Chinna, Nandi. The Future Keepers. Fremantle: Fremantle Press, 2019. RRP $24.99 . 112pp. ISBN: 9781925591842
A penetrating awareness of the natural world is at the forefront of the concerns explored in Nandi Chinna’s poetry collection The Future Keepers, published by Fremantle Press. The poems revolve around an intensely personal exploration of identity and environment, one fusing with the other to reveal an individual who cares deeply about the destruction of the natural world and does something about it. The poems, nearly all written in the first person, allow a discerning exploration of the importance of preserving what is left of our landscape for future communities and individuals. This exploration is enabled by the immediate presence of the author/persona and their clear voice in every poem. In some instances, it feels as if Chinna has totally immersed herself in the environment, ‘becoming tuart, balga, marri’ (40). These native trees define her.
The title, The Future Keepers, implies that we have a duty to care for our environment, and through doing so, maintain the possibility of a future for new generations. Chinna puts herself on the line, defending the Beeliar Wetlands from destruction with her physical presence opposing the bulldozers, ‘The riot squad yelling MOVE, MOVE / but my feet have become stones cemented into the tarmac.’ (34) Her poems are also on the line, shaming the pages of government reports with the actualities of the impact and damage they inflict. Juxtaposed with tables that ‘bow under piles of reports’ are ‘swamp harriers’ that ‘hover and plunge into reed beds’ and with all ‘the assessments, appendices’ justifying the action of the government, ‘the ngoolyark arrives to alight on nothing’ (30). Such simple comparisons highlight the fact that with the destruction of habitat, no matter how well justified by data, the native animals and birds lose everything.
These poems are lyrical in form, largely composed of quatrains and couplets yet somehow not bound by tight rhyme schemes or rigid structure. Combined with plenty of enjambment, the rhythms of the poems are fluid, organic, resembling one’s thoughts.
Spreading from ember to hands
heat enters through the mouth, raining
sparks that ignite the eyes (58)
Later in the text, this lyric mode allows for the often painful contemplation of the self through reflection about what elements contribute to identity. In a section titled ‘The Climacteric’, Chinna moves into the personal, which embraces this style.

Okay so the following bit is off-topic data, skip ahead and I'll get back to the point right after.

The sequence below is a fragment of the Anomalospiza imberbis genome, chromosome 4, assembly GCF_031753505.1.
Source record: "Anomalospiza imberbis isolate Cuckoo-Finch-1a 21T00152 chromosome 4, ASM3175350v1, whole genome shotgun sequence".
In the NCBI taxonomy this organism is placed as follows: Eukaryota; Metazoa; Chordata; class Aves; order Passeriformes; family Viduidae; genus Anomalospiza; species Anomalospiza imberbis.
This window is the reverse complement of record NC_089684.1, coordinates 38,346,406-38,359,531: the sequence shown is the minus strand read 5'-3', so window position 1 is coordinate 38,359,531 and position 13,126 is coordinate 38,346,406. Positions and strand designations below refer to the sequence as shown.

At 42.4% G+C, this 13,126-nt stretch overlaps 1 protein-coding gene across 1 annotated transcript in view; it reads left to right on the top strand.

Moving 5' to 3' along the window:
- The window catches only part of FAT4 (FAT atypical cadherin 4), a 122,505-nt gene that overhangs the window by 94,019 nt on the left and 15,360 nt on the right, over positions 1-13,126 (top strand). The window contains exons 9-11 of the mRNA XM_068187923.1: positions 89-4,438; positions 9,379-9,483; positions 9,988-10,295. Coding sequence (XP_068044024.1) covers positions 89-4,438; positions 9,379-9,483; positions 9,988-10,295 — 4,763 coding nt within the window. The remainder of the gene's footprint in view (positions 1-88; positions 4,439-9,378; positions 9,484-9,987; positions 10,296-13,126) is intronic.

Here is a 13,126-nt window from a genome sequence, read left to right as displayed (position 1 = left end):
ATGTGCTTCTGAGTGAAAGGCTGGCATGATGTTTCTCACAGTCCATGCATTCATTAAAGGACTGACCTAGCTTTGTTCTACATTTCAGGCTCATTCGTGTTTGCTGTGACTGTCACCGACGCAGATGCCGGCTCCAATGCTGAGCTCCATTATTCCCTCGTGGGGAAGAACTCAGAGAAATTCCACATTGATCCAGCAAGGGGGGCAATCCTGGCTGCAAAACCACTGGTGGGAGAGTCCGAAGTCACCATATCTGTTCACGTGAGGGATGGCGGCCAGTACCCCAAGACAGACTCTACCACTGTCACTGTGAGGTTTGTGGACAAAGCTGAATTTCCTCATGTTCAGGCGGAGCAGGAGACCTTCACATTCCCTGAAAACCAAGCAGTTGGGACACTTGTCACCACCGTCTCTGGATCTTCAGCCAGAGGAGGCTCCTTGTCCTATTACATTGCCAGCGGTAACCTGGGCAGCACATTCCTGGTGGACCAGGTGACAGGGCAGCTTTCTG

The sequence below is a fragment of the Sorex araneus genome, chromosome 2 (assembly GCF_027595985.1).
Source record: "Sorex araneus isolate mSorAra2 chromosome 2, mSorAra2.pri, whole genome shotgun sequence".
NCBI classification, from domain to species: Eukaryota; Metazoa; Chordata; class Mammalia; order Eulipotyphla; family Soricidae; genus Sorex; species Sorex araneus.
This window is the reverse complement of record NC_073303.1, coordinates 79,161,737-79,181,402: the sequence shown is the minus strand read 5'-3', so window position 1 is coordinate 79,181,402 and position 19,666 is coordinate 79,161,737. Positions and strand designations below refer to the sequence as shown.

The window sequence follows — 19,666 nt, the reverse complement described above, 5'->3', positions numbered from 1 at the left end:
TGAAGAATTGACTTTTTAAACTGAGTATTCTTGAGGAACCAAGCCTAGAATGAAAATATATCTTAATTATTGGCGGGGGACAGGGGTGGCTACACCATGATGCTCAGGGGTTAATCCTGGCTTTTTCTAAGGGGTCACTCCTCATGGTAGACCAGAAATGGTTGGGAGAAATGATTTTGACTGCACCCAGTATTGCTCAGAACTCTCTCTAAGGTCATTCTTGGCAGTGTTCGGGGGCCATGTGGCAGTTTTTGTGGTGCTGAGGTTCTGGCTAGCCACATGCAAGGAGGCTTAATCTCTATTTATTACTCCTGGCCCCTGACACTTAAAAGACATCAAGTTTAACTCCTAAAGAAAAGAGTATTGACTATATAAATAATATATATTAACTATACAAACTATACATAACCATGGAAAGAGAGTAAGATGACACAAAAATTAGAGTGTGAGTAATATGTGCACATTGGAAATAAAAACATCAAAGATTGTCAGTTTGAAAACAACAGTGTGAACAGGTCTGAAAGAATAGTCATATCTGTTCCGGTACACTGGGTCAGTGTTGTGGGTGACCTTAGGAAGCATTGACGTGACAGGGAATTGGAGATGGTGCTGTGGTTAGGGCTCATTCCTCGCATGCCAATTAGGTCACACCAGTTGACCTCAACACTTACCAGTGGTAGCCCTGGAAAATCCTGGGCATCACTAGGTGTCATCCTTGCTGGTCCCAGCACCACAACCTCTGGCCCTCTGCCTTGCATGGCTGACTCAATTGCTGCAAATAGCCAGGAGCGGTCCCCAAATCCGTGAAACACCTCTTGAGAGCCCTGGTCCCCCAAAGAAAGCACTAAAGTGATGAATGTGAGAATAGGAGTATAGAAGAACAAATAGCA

Hunched into the shoulder of a
ache pulled to the bone, I lie awake
replaying each abandoned moment. (65)
The latter half of the collection is focused on identity and private experience. ‘The Climacteric’, ‘In Search of My Ancestors’ and ‘Quiet’ contain poems that all seem to be searching for understanding of the self, how it was formed, where it came from and where it belongs. Reference to family loss, memories, special places and special people inhabit the poems and despite Chinna’s controlled and restrained use of language, deep emotion wells up filtering through the sometimes mundane details. In ‘Ladies’, she crosses a street, her mother’s hand holding on tight.
only I am her youngest daughter
gripping her arm as we navigate
our way through time reversing. (88)
Guiding her mother is a role reversal and made poignant through the final line. In something as simple as sighting a banksia cone discovered across the world in Cambridge, ‘a hot wind stirs in the cage of her chest igniting flames, / divining swamp water’ (99). Within these seed pods are carried sharp, painful connections to home.
The final lines of many of the poems carry weight. They throw into perspective the preceding thoughts. Some of these are bleak, ‘I feel a great disappointment in the world’, others full of yearning,
I’m awake to a place,
before horses, to a language I can’t speak,
signs I can’t read, the Miriwong
country I cannot know (104)
while some are simply beautiful, ‘all across the island stones begin to sing’ (100). Chinna includes imagery that is potent and powerful, ‘showering stones into my dreams’ (107) and ‘The memory palace becomes a sponge / the world seeps into’ (84). Such images force the reader to contemplate the world around them with more depth and concern as they become aware of how important the future is for all of us. We should do something about it.
Veronica Lake is a Churchill Fellow (2010) and a teacher long associated with Literature. She collates and edits Primo Lux, an annual student anthology of poetry. She is a member of the Voicebox Collective, OOTA Writer’s Group and Poetry WA. Her poetry has been published in journals in Australia and New Zealand.